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Enterprise Profitability
Part 5 of 8


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Lean Manufacturing, Basics, Principles, Techniques

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Field Service
Manufacturers that make capital equipment, both consumer and indus­trial, need to fully integrate field service information with the entire organization through their TEI/ERP system. This ensures the avail­ability of field service inventories, correct billing of customers, and feedback of quality issues to the design engineers and suppliers.
Field service management software actually manages the day-to­day functions, including dispatching technicians and monitoring each piece of equipment that is being maintained.
Logistics and Distribution
The total cost to the entire supply chain is the most relevant performance measure for the integrated logistics process. "Total cost" includes all the direct, indirect, hidden, and qualitative costs involved in the movement and storage of materials. Today's supply chains provide the basis for understanding, and therefore minimizing, the total cost of manufactur­ing and delivering what the customers want, when they want it, and where they want it.
Value-added logistics (also known as manufacturing postponement) is a concept that reorganizes the logistics chain in a more integrated way, in order to lower the total costs (inventory, material handling, and transportation) and to increase service levels.
Transportation—Until recently, MRP II and ERP systems have basically ignored transportation, from both scheduling and cost stand­points. However, proactive management of transportation alone can contribute substantially to final profit margins. A primitive MRP II system calculates the manufacturing due date by back-scheduling from the customer on-dock due date to allow for a fixed transit time. A fully integrated TEI system can group shipments by destination, filling a truck for multiple stops (even in multiple cities), meeting customer due dates as the lowest possible cost, using the truck ship date as the internal due date for manufacturing.
Warehouse management systems (WMS) increase efficiencies and accuracy of the warehouse functions. WMS tracks inventories of each item, by physical location in the warehouse, by lot number. It can in­sure that the oldest lot is shipped first.
ENGINEERING INTEGRATION
Ninety to ninety-five percent of a product's total cost is determined during the design cycle; its quality characteristics are also fundamen­tally determined during product design and process design. MRP II systems traditionally had a primitive interface to receive BOM and routing information from engineering design systems. This interface ignored the huge potential benefit of much tighter integration. A fully-integrated TEI system includes the following.
Design Process
Any product design is a compromise of many (potentially conflicting) requirements. In large companies, product design was traditionally a sequential exercise, with each department receiving information from the prior department, performing its function, then passing the infor­mation to the next department. Concurrent engineering involves all departments and functions in design sessions from the start, thereby dramatically reducing the elapsed design time and allowing a com­pany to bring its product to market much more quickly. This also re­duces total life cycle costs and improves manufacturability.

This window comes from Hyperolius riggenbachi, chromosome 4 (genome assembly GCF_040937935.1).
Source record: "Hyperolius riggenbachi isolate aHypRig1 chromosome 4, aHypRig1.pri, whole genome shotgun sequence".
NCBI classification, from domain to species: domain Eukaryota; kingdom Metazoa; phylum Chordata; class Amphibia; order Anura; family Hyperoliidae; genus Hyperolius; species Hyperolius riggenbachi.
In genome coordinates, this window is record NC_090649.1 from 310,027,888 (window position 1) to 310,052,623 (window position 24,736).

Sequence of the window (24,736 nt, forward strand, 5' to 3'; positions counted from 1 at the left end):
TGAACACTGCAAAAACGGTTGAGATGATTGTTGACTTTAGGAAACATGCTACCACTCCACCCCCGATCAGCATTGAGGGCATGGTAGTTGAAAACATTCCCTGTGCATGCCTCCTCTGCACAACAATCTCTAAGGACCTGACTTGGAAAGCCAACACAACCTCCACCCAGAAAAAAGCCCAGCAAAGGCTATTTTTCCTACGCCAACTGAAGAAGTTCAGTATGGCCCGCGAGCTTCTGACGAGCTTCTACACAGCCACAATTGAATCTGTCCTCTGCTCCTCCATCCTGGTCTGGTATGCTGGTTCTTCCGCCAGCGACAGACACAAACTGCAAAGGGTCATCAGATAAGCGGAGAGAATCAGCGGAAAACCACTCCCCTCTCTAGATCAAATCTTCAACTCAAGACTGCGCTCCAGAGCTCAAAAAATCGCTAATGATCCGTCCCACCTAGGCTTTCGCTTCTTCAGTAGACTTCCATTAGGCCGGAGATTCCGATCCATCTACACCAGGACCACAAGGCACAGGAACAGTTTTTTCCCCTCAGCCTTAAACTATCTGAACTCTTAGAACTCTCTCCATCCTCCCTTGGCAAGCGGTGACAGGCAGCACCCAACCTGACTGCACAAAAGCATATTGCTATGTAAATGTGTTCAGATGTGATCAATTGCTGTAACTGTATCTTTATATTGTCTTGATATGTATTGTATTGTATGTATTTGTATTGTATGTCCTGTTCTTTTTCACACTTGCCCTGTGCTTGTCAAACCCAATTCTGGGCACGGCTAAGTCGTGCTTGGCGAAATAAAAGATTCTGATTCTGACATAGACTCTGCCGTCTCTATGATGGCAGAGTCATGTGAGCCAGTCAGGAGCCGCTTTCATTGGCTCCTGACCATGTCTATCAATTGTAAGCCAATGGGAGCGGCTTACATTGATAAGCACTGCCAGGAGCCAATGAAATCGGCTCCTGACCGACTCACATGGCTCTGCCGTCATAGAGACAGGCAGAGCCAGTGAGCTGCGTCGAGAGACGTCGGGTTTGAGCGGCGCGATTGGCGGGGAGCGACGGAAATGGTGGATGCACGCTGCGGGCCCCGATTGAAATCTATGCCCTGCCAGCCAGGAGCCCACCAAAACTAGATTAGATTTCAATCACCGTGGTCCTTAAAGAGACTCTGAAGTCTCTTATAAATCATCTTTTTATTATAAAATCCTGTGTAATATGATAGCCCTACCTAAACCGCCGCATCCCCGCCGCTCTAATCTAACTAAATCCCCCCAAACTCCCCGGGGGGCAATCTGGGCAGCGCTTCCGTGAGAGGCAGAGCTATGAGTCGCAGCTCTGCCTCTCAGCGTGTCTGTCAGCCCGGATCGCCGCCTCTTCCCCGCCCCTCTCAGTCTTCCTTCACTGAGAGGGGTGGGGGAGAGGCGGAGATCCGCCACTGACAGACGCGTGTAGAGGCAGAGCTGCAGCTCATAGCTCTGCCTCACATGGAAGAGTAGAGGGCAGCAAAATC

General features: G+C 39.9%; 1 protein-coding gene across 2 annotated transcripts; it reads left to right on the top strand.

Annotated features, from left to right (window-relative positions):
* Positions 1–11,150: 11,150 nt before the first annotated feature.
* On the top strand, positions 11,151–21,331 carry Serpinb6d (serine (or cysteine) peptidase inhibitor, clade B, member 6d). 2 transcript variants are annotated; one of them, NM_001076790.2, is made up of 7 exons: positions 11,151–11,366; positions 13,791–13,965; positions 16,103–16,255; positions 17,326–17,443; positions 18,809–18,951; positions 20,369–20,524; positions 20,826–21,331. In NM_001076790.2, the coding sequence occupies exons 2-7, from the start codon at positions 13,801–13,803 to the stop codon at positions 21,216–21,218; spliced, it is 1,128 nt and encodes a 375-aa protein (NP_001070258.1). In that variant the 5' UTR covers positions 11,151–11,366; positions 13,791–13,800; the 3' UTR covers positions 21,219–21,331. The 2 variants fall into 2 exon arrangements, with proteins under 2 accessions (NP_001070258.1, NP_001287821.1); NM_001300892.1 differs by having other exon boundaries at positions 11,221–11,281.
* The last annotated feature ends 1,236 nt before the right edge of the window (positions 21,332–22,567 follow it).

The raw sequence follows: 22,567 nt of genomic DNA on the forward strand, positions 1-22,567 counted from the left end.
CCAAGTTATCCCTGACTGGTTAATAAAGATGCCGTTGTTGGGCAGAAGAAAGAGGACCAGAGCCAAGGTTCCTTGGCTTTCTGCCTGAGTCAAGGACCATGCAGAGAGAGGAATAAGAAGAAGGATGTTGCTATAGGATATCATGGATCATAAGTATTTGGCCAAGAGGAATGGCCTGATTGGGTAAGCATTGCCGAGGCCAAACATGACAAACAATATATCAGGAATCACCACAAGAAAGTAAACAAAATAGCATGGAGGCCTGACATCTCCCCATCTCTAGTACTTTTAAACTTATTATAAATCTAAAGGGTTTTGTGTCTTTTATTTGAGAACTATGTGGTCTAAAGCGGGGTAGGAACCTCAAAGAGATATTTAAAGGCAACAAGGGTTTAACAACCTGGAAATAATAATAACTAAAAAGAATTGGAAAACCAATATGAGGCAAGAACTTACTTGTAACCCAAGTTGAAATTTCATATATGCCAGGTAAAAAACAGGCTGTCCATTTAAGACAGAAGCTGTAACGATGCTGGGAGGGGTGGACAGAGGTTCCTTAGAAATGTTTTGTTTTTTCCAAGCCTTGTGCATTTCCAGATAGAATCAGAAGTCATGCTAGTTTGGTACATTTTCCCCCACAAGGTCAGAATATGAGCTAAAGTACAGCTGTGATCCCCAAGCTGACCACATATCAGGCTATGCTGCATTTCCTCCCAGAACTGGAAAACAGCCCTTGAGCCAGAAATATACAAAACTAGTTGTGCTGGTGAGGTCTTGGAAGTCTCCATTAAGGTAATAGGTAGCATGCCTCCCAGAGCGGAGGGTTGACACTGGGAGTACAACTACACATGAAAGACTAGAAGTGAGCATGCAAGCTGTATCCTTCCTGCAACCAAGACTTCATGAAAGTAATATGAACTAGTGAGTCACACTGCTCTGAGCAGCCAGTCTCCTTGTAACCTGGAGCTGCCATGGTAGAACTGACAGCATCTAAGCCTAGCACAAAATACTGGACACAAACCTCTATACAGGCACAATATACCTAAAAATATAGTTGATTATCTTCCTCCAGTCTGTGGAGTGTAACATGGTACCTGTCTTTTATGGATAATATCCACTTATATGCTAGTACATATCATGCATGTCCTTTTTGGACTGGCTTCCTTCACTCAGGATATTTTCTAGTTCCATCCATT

Getting the product to the market on time is much more important for long-term product profitability than staying on budget. For example, a six-month delay in entering a market (to avoid budget overruns) re­sults in a 33 percent reduction in after-tax profit. That six-month delay is five times more costly than a 50 percent development-cost overrun, and about 30 percent more costly than having production costs 10 per­cent over budget.2
The design process can be subdivided into seven stages; however, these stages should not be viewed as sequential. Instead, the stages should be concurrent or parallel to minimize the total time to bring a product to market. A core team performs the entire design process, supplemented by additional viewpoints as appropriate during some steps. The stages include
1. initial concept/proof of technology
2. design optimization
3. marketing effort (in parallel with step 2, design optimization)
4. pilot production
5. product launch
6. follow-up
7. engineering changes.
Product Data Management (PDM)
Product data management (PDM) originated in engineering departments concurrently with MRP II's growth in the materials and manufacturing functions. PDM and ERP/TEI overlap in product and process defini­tions and in controlling engineering changes. PDM software manages and controls the product information necessary to specify, analyze, and ultimately build a product. It also coordinates the processes used to create, review, release, and change product information. PDM provide the technology for engineers to integrate with customers, suppliers, and field service. PDM systems can access ERP databases, purchasing department databases and other sources of product information.

To Be Continued


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